“Music is one of the oldest forms of human expression. From Plato’s discourse in the Republic to the totalitarian state in our own times, rulers have known its capacity to appeal to the intellect and to the emotions, and have censored musical compositions to serve the needs of the state . . . The Constitution prohibits any like attempts in our own legal order. Music, as a form of expression and communication, is protected under the First Amendment.”
— Justice Kennedy, writing for the majority, Ward v. Rock Against Racism, 491 U.S. 781, 790 (1989).
“Noise can be regulated by regulating decibels. The hours and place of public discussion can be controlled. But to allow the police to bar the use of loud-speakers because their use can be abused is like barring radio receivers because they too make a noise. The police need not be given the power to deny a man the use of his radio in order to protect a neighbor against sleepless nights. The same is true here. Any abuses which loud-speakers create can be controlled by narrowly drawn statutes.”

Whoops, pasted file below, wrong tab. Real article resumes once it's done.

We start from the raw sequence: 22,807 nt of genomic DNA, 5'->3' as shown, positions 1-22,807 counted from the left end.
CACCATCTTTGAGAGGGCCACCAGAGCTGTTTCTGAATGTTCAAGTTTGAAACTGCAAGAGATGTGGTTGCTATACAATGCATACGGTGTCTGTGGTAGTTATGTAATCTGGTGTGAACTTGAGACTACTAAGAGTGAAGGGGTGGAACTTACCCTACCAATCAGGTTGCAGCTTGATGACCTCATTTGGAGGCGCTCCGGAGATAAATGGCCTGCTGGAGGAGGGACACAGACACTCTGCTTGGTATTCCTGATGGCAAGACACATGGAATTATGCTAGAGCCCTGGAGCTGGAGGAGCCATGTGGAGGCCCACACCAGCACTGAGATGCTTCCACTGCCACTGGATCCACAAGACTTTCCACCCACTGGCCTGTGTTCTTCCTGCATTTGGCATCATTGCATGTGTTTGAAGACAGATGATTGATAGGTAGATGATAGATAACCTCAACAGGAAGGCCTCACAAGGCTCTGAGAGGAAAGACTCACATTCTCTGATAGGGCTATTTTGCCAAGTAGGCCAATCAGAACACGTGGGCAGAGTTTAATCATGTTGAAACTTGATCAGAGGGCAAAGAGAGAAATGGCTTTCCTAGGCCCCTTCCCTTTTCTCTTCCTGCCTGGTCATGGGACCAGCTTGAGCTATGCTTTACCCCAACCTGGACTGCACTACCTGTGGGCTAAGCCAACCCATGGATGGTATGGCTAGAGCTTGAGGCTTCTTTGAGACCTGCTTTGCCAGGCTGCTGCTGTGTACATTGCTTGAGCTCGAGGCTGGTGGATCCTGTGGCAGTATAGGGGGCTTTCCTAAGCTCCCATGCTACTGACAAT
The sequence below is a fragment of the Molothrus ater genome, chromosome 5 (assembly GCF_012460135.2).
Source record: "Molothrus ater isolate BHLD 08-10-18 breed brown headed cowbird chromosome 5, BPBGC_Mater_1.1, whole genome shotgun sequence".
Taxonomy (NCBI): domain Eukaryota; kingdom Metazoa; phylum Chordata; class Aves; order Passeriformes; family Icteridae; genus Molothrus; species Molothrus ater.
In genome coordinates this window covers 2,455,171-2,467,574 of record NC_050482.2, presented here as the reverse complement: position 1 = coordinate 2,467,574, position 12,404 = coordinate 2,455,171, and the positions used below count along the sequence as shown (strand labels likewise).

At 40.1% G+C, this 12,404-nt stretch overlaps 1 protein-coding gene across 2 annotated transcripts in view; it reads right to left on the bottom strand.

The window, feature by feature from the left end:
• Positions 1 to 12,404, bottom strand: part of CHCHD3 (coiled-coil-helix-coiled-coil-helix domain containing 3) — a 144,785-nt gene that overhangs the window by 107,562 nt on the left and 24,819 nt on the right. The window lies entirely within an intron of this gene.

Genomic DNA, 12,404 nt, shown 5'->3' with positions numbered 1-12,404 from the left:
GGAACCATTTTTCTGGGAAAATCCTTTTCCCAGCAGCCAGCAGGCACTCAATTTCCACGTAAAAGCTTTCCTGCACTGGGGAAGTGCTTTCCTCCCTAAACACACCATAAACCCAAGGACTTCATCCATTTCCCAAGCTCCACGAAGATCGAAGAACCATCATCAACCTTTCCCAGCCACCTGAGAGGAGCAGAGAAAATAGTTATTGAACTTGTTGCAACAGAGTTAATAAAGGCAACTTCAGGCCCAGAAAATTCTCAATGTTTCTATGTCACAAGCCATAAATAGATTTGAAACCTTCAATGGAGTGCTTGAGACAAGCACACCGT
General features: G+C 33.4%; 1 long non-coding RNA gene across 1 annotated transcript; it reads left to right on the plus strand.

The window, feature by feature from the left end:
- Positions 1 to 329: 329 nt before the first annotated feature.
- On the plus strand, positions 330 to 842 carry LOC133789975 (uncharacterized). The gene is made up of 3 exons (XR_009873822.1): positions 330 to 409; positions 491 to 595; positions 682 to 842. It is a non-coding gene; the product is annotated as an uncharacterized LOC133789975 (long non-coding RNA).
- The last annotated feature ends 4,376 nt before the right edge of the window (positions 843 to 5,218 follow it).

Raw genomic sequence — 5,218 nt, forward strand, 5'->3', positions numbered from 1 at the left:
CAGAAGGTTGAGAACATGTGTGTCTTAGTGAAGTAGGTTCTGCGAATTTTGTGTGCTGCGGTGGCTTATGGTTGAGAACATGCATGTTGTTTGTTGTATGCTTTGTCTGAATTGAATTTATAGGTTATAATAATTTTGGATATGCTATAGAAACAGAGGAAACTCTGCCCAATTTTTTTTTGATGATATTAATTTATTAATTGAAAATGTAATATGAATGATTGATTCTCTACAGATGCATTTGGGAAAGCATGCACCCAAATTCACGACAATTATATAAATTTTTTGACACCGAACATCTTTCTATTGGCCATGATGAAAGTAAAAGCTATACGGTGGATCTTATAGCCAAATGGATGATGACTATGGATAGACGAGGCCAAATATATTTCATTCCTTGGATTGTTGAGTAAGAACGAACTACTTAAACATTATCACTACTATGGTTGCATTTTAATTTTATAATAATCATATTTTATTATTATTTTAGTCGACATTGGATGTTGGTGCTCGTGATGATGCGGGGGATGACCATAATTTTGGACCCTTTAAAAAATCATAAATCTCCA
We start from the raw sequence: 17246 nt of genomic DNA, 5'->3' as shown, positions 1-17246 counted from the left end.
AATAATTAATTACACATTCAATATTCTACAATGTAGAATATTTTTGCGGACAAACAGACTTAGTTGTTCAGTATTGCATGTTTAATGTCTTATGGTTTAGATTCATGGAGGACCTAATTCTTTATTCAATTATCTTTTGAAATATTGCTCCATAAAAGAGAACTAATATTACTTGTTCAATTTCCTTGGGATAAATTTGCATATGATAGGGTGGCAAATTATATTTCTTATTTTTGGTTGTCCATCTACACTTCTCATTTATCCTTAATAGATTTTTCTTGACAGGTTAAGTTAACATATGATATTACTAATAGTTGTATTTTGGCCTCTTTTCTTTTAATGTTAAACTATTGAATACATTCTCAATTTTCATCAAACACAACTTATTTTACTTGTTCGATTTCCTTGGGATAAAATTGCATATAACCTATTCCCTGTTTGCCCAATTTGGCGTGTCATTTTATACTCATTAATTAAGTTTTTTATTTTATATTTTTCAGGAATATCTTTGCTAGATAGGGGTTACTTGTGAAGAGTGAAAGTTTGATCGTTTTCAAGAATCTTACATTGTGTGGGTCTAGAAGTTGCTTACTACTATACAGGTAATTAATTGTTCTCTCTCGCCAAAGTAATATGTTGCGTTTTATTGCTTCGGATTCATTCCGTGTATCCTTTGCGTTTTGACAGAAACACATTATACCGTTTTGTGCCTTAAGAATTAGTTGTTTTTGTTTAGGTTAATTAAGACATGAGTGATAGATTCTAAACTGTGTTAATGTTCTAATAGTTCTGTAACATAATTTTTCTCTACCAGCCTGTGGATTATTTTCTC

— Justice Douglas, writing for the majority, Saia v. New York, 334 U.S. 558, 561-2 (1948).
This past week a coalition of thirteen neighborhood groups of varying levels of legitimacy proposed a seven-point scheme for controlling excess “noise” in the City of New Orleans, particularly in the French Quarter. They claim that their plans are eminently reasonable. I’ll summarize their proposals. I’ll leave it up to you to decide whether they are reasonable: